with slight expectoration are long protracted, there is usually not
All fevers complicated with buboes are bad, except ephemerals.
Sweat supervening in a case of the fever ceasing, is bad, for
the disease is protracted, and it indicates more copious humors.
Fever supervening in a case of confirmed spasm, or of tetanus,
removes the disease.
A rigor supervening in a case of ardent fever, produces resolution
A true tertian comes to a crisis in seven periods at furthest.
When in fevers there is deafness, if blood run from the nostrils,
or the bowels become disordered, it carries off the disease.
In a febrile complaint, if the fever do not leave on the odd days,
When jaundice supervenes in fevers before the seventh day, it
a bad symptom, unless there be watery discharges from the bowels.
In whatever cases of fever rigors occur during the day, the fevers
come to a resolution during the day.
When in cases of fever jaundice occurs on the seventh, the ninth,
the eleventh, or the fourteenth day, it is a good symp-[p. 314]
the hypochondriac region be not hard. Otherwise it is not a good symptom.
A strong heat about the stomach and cardialgia are bad symptoms
In acute fevers, spasms, and strong pains about the bowels are
In fevers, frights after sleep, or convulsions, are a bad symptom.
In fevers, a stoppage of the respiration is a bad symptom, for
it indicates convulsions.
When the urine is thick, grumoss, and scanty in cases not free
from fever a copious discharge of thinner urine proves beneficial.
Such a discharge more commonly takes place when the urine has had
a sediment from the first, or soon after the commencement.
When in fevers the urine is turbid, like that of a beast of burden,
in such a case there either is or will be headache.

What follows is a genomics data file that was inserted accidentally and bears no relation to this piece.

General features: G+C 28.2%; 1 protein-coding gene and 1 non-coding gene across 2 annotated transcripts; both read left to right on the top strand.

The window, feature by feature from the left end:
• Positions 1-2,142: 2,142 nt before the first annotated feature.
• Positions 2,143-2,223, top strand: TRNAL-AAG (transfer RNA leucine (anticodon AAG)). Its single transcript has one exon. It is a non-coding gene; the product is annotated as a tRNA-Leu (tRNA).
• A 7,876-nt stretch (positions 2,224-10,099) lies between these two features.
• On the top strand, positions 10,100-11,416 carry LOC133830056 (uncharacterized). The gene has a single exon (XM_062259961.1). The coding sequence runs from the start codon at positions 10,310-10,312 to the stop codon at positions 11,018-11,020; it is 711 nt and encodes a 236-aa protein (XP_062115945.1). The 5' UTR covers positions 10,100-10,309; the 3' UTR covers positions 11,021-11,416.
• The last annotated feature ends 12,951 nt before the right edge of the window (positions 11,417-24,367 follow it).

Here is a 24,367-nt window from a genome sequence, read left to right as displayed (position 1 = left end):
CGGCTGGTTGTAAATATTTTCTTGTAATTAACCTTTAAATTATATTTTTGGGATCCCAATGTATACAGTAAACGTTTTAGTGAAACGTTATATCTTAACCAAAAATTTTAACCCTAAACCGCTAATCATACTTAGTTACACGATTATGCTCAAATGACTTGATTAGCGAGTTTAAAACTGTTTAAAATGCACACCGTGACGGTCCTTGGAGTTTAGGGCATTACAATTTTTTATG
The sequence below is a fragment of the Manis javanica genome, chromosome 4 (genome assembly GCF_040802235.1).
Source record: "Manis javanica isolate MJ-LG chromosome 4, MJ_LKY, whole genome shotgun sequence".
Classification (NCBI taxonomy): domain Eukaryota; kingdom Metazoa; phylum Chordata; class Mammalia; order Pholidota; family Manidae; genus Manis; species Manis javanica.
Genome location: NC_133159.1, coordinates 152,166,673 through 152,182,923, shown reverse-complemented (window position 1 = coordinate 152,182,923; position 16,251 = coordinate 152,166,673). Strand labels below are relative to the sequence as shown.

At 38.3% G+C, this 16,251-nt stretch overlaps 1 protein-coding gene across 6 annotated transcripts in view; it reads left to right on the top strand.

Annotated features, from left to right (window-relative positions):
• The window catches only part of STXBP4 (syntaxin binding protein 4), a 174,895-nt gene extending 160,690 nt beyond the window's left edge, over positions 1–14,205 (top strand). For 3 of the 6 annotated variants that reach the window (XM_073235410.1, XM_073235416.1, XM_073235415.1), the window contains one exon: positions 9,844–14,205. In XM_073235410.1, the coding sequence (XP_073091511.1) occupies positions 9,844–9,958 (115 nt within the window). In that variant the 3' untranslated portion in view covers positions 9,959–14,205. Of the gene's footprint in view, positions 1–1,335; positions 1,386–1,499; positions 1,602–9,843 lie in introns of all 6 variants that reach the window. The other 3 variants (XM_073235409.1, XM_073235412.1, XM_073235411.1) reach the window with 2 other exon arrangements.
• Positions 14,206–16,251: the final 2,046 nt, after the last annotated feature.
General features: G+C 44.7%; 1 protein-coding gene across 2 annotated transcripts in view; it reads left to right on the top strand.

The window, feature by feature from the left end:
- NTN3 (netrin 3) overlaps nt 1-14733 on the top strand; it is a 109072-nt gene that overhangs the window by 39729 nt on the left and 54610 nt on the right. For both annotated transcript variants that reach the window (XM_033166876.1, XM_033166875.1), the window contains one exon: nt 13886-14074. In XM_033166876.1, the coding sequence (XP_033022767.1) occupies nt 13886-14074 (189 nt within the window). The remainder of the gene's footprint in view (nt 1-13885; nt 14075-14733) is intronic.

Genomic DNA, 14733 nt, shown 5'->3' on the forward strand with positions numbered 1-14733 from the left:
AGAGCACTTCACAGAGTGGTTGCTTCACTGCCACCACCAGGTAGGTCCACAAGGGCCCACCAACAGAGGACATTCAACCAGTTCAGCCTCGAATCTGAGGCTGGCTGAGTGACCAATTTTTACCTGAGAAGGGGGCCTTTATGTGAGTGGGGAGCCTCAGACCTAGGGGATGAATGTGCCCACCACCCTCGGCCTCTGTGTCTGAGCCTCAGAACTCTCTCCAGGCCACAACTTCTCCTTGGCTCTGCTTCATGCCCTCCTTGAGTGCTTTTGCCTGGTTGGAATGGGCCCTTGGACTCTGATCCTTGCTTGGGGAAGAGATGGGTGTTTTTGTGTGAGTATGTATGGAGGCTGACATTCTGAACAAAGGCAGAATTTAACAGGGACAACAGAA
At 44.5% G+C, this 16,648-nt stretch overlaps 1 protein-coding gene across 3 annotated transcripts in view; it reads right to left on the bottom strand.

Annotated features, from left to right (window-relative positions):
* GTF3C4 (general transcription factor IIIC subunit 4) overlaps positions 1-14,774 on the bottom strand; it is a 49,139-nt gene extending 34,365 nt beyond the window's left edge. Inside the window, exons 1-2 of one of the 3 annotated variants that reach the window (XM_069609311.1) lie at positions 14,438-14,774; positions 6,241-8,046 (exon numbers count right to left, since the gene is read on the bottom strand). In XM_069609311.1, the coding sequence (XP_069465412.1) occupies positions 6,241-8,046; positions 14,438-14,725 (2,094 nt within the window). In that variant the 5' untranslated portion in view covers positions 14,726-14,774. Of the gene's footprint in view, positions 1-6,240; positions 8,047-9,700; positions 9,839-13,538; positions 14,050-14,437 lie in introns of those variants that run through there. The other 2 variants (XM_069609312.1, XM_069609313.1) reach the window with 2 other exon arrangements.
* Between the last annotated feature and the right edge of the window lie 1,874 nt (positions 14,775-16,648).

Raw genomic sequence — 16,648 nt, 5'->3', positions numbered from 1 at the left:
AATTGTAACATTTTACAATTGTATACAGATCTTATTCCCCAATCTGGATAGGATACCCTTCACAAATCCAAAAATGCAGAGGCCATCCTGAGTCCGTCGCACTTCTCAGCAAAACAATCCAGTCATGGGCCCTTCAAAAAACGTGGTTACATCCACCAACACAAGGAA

In cases which come to a crisis on the seventh day, the urine
has a red nubecula on the fourth day, and the other symptoms accordingly.
When the urine is transparent and white, it is bad; it appears
principally in cases of phrenitis.
When the hypochondriac region is affected with meteorism and borborygmi,
should pain of the loins supervene, the bowels get into a loose and
watery state, unless there be an eruption of flatus or a copious evacuation
of urine. These things occur in fevers.
When there is reason to expect that an abscess will form in joints,
the abscess is carried off by a copious discharge of urine, which
is thick, and becomes white, like what begins to form in certain cases
of quartan fever, attended with a sense of lassitude. It is also speedily
carried off by a hemorrhage from the nose.
Blood or pus in the urine indicates ulceration either of the kidneys
or of the bladder.
When small fleshy substances like hairs are discharged along with
thick urine, these substances come from the kidneys. [p. 315]
In those cases where there are furfuraceous particles discharged
along with thick urine, there is scabies of the bladder.
In those cases where there is a spontaneous discharge of bloody
urine, it indicates rupture of a small vein in the kidneys.
In those cases where there is a sandy sediment in the urine, there
is calculus in the bladder (or kidneys).
If a patient pass blood and clots in his urine, and have strangury,
and if a pain seize the hypogastric region and perineum, the parts
about the bladder are affected.
If a patient pass blood, pus, and scales, in the urine, and if
it have a heavy smell, ulceration of the bladder is indicated.
When tubercles form in the urethra, if these suppurate and burst,
there is relief.
When much urine is passed during the night, it indicates that
the alvine evacuations are scanty.